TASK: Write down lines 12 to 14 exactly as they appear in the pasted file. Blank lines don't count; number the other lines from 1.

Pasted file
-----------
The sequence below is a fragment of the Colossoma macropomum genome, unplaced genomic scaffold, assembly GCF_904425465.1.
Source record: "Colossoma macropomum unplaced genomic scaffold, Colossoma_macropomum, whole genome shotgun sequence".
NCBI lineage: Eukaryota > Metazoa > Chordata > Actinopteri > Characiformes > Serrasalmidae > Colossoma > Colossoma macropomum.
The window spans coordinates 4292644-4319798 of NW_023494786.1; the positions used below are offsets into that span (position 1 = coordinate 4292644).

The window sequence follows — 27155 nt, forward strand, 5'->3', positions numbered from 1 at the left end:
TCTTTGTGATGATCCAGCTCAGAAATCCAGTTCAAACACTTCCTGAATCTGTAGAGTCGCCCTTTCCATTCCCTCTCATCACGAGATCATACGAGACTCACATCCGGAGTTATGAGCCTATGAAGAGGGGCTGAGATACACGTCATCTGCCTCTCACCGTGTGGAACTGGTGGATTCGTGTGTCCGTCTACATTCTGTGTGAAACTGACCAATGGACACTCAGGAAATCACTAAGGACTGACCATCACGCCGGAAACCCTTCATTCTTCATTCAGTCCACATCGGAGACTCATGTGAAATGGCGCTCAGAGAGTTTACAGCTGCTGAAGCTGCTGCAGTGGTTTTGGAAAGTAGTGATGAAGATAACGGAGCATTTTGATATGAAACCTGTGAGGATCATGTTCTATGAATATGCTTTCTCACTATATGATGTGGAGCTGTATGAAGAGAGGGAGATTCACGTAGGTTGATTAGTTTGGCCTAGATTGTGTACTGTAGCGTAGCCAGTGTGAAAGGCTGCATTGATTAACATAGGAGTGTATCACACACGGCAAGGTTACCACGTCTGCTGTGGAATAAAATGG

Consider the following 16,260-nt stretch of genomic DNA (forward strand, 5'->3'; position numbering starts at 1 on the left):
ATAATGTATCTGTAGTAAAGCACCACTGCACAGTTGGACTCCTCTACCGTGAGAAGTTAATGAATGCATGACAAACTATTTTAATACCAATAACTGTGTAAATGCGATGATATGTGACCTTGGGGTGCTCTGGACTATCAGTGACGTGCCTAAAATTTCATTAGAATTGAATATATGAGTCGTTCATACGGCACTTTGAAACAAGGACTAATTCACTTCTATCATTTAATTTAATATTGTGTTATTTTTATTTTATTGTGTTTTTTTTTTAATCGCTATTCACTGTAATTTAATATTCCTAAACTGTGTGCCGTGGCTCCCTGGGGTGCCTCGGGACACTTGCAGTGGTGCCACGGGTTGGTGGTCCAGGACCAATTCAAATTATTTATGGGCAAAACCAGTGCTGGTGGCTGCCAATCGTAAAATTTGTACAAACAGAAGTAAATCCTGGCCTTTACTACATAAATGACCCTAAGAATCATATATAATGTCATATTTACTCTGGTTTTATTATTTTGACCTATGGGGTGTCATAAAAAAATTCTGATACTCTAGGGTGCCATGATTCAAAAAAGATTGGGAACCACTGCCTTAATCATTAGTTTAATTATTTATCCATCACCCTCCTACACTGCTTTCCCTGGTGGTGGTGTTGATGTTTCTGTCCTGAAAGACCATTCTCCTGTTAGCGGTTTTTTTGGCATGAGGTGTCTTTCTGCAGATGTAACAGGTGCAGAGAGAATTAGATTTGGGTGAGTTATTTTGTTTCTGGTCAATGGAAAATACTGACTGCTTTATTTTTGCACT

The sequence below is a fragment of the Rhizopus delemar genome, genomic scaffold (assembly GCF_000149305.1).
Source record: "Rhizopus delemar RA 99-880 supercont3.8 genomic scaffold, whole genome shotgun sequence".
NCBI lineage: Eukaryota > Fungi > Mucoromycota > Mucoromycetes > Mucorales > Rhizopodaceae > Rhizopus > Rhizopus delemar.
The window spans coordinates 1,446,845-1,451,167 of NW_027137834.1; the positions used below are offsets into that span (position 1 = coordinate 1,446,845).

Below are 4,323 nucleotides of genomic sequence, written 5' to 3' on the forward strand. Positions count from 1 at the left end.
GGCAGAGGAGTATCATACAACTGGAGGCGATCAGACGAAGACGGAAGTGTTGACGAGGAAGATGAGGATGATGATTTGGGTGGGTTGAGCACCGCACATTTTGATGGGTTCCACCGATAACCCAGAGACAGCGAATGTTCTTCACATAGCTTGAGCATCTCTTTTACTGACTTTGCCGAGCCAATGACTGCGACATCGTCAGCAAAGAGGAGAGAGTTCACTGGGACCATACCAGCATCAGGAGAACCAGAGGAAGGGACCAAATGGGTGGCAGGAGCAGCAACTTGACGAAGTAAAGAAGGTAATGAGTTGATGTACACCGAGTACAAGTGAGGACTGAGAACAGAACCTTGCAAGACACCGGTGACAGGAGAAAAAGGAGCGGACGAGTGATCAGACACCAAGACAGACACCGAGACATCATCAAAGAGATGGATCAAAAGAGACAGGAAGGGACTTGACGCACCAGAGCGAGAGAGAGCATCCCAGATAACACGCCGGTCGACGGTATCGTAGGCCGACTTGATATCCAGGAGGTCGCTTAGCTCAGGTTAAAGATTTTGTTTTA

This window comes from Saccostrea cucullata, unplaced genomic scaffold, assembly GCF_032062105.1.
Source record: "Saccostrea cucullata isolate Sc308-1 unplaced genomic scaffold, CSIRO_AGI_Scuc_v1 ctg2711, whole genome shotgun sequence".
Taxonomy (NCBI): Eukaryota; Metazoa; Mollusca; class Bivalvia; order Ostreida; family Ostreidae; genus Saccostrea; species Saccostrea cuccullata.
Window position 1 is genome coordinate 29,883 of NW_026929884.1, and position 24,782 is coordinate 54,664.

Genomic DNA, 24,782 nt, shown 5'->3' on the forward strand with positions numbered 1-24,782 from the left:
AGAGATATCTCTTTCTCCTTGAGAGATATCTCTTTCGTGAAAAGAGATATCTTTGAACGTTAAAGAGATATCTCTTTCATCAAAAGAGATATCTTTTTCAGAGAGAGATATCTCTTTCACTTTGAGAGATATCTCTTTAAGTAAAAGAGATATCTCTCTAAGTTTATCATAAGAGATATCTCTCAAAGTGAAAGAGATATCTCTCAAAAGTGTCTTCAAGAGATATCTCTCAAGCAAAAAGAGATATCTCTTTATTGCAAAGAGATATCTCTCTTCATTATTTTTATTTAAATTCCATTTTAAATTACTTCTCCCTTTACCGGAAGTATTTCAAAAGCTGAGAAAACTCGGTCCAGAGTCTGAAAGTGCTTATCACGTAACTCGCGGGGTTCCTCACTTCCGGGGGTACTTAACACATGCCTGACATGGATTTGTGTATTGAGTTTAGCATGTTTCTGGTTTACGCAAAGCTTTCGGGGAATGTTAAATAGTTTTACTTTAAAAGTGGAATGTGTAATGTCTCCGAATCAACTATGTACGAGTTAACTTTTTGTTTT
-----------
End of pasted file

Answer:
The window spans coordinates 1,446,845-1,451,167 of NW_027137834.1; the positions used below are offsets into that span (position 1 = coordinate 1,446,845).

Below are 4,323 nucleotides of genomic sequence, written 5' to 3' on the forward strand. Positions count from 1 at the left end.
GGCAGAGGAGTATCATACAACTGGAGGCGATCAGACGAAGACGGAAGTGTTGACGAGGAAGATGAGGATGATGATTTGGGTGGGTTGAGCACCGCACATTTTGATGGGTTCCACCGATAACCCAGAGACAGCGAATGTTCTTCACATAGCTTGAGCATCTCTTTTACTGACTTTGCCGAGCCAATGACTGCGACATCGTCAGCAAAGAGGAGAGAGTTCACTGGGACCATACCAGCATCAGGAGAACCAGAGGAAGGGACCAAATGGGTGGCAGGAGCAGCAACTTGACGAAGTAAAGAAGGTAATGAGTTGATGTACACCGAGTACAAGTGAGGACTGAGAACAGAACCTTGCAAGACACCGGTGACAGGAGAAAAAGGAGCGGACGAGTGATCAGACACCAAGACAGACACCGAGACATCATCAAAGAGATGGATCAAAAGAGACAGGAAGGGACTTGACGCACCAGAGCGAGAGAGAGCATCCCAGATAACACGCCGGTCGACGGTATCGTAGGCCGACTTGATATCCAGGAGGTCGCTTAGCTCAGGTTAAAGATTTTGTTTTA